The 1970s was verily the decade of the occult, to a level of national fascination (at least in the UK) that is hard to understand if you weren’t there. Tarot cards fell out of Christmas crackers; young children were turned onto drugs early by the latex fumes from werewolf masks; we were all building those Mattel Draculas and Frankensteins (more glue-sniffing opportunities) with The Carpenters on in the background; Hammer films seemed to run on a loop at weekends…
A lot of men my age will remember suddenly being banned by their folks (let’s be honest, by their mums) from watching those not-too-frightening Hammer flicks because they started showing the more sex-obsessed output from Hammer in its mid-70s death throes: Lust For A Vampire, Countess Dracula, Twins Of Evil – among many others. When Yutte Stensgard reincarnated naked, we were consigned to watching future Hammer showings in keyhole-vision.
Little sanctity from horror in after-school kids’ TV either, as anyone will attest who remembers the often laxative effects of supernatural afternoon opuses such as Raven, Sky or Tarot. Even the credits for Magpie looked like they were done sky-clad.
But TV was too public a forum for a guilty pleasure, and horror was instead made for comics: a trashy, cheap medium for a disreputable genre. Excellent.
In the panels of comic strips – as onscreen – there was a residual fatalism and morality in the horror form which somewhat precluded the possibility of ‘running’ characters (despite TV’s The Night Stalker – a US TV series so preposterous that few would have guessed its format would one day become the X-Files phenomenon, or that it would get a second bite at the cherry in 2005).
The UK had set a high bar on horror’s native form – the anthology – with Charles Crichton’s Dead of Night in 1948. EC comics raised that bar considerably with Tales From The Crypt (endlessly reprinted in the 70s and later to become the best of the Amicus cycle of film horror anthologies), Weird Science and Shock SuspenStories (sic), getting themselves banned in 1950s America for corrupting US youth with shocking and lurid tales of murder, mutilation, damnation and devilry.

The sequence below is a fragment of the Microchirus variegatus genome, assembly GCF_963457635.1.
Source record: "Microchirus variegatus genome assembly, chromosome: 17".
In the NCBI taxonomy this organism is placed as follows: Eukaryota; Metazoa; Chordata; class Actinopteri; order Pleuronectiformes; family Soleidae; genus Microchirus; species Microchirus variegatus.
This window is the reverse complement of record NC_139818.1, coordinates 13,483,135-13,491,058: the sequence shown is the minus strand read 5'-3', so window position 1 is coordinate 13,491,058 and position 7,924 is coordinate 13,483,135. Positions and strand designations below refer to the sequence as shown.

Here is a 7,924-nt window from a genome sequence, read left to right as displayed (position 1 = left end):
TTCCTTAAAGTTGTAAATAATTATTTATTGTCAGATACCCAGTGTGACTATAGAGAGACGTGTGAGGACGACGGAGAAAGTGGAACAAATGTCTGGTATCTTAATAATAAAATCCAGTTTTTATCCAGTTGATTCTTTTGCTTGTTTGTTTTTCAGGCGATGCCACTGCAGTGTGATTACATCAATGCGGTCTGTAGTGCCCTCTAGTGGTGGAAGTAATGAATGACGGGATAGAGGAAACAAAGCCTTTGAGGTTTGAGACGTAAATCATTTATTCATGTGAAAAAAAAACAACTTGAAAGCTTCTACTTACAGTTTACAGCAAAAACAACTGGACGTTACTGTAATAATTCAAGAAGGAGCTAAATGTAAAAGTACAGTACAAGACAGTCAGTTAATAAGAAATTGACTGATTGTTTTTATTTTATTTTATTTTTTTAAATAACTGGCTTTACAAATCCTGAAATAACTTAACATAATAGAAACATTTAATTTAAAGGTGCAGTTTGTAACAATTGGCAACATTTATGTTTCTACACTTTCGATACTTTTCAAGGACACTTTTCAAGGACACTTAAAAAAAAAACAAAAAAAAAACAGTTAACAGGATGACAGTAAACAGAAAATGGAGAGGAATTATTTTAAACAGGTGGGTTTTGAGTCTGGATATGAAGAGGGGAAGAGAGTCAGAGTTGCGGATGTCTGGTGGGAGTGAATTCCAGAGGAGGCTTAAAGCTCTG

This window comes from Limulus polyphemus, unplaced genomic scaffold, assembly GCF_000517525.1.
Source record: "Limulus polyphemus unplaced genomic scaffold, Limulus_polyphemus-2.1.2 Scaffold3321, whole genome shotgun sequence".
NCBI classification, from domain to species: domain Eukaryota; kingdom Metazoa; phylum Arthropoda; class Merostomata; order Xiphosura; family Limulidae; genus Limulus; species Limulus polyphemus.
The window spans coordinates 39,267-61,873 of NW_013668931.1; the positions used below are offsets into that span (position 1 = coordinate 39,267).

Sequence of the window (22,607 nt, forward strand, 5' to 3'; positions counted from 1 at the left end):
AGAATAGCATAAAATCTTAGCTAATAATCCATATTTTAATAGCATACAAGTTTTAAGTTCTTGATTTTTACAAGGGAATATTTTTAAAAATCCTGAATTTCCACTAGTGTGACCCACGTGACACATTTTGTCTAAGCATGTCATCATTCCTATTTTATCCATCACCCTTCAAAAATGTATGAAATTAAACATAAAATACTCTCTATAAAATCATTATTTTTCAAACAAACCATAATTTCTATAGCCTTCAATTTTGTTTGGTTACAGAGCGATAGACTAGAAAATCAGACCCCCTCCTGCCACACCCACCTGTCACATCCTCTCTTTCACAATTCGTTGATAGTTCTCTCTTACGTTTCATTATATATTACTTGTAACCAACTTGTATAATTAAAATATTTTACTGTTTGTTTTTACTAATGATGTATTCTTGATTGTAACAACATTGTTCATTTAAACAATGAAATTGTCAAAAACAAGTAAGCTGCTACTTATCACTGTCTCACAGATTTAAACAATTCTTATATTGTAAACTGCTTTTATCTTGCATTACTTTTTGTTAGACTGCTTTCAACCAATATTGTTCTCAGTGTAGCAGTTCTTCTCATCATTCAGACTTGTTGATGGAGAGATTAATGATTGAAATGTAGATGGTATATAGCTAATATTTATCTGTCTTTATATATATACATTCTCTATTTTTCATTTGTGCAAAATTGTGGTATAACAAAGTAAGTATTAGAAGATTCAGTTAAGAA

Suddenly, two things that were very popular in 1970s culture – sexploitation and horror – began to coincide in comics. The first I noticed of it was Marvel’s 1975 Satana magazine, a preview for a female supernatural character which, though ultimately to flounder like all of Marvel’s other interesting female heroes of the 1970s (such as Ms. Marvel), was superbly illustrated and clearly aimed at an adult or late-adolescent audience. Satana herself was an ordinary woman called Judith Camber apparently coming into the knowledge that she is literally the daughter of the devil. In her more demonic guise, she wears a thong-like outfit no doubt suitable for the sultry climate in hell.
…an outfit remarkably similar (in Satana’s 1970s incarnation) to the cult comic anti-heroine Vampirella, a scantily-clad, blood-sucking sex-bomb from Drakulon, who had burst onto the comics scene in 1969 and quickly gained a loyal following. Satana was apparently Marvel’s attempt to tap this market, but the company had neither the right profile nor the commitment to pursue material quite that sexy or dark; Camber and her worse half were to flit sporadically in and out of the marvel universe, at one point teaming up with Ghost Rider…
…which, having just now finished re-watching the Nic Cage film adaptation, was what set me thinking about the sulphurous heroes of the 1970s in the first place. Johnny Blaze’s demonic bounty-hunter, indisputably the James Dean of horror-heroes, is severely conflicted between the forces of evil that give him his power of retribution, and his need to take revenge on them for the havoc they have wreaked in his life.
But this isn’t Eric Stanton – we can’t have sympathetic bad-guys (or gals) catching innocents in the crossfire, and our supernatural saviours were frequently locked in battle with antagonists morally similar or identical to themselves, providing rich narrative conflict. The inner turmoil which is the hallmark of Marvel characters was well-suited to horror-heroes such as Dr. Strange, Satana, Vampi, Morbius and the numerous other vampire-hunting comic characters which were trialled in the 1970s.
The Vampirella film was in development hell for over twenty years, passing (sadly) through the hands of Caroline Munro and various other 70s sex-symbol actresses who might have done something with the role, only to be pissed away on the capable but inappropriately waif-like Talisa Soto in the scratch-my-eyes-out bad Vampirella (1995). What a waste – pollute neither your Amazon nor your bittorrent search history for this execrable $2 crapfest.
I am one of about three (perhaps four) people who think Ghost Rider (2006) got better treatment with Nic Cage, and I must admit that sentimentality may be clouding my critical faculties there. But ultimately, for me, it was the female demon-heroes who convinced, since their telescoped inner conflicts mirrored so closely the schizophrenic soul of feminism in the 1970s, and treated of genuine themes regarding emergent female power – themes which have by no means yet run their course.
Plus they didn’t wear very much. It’s hot in hell.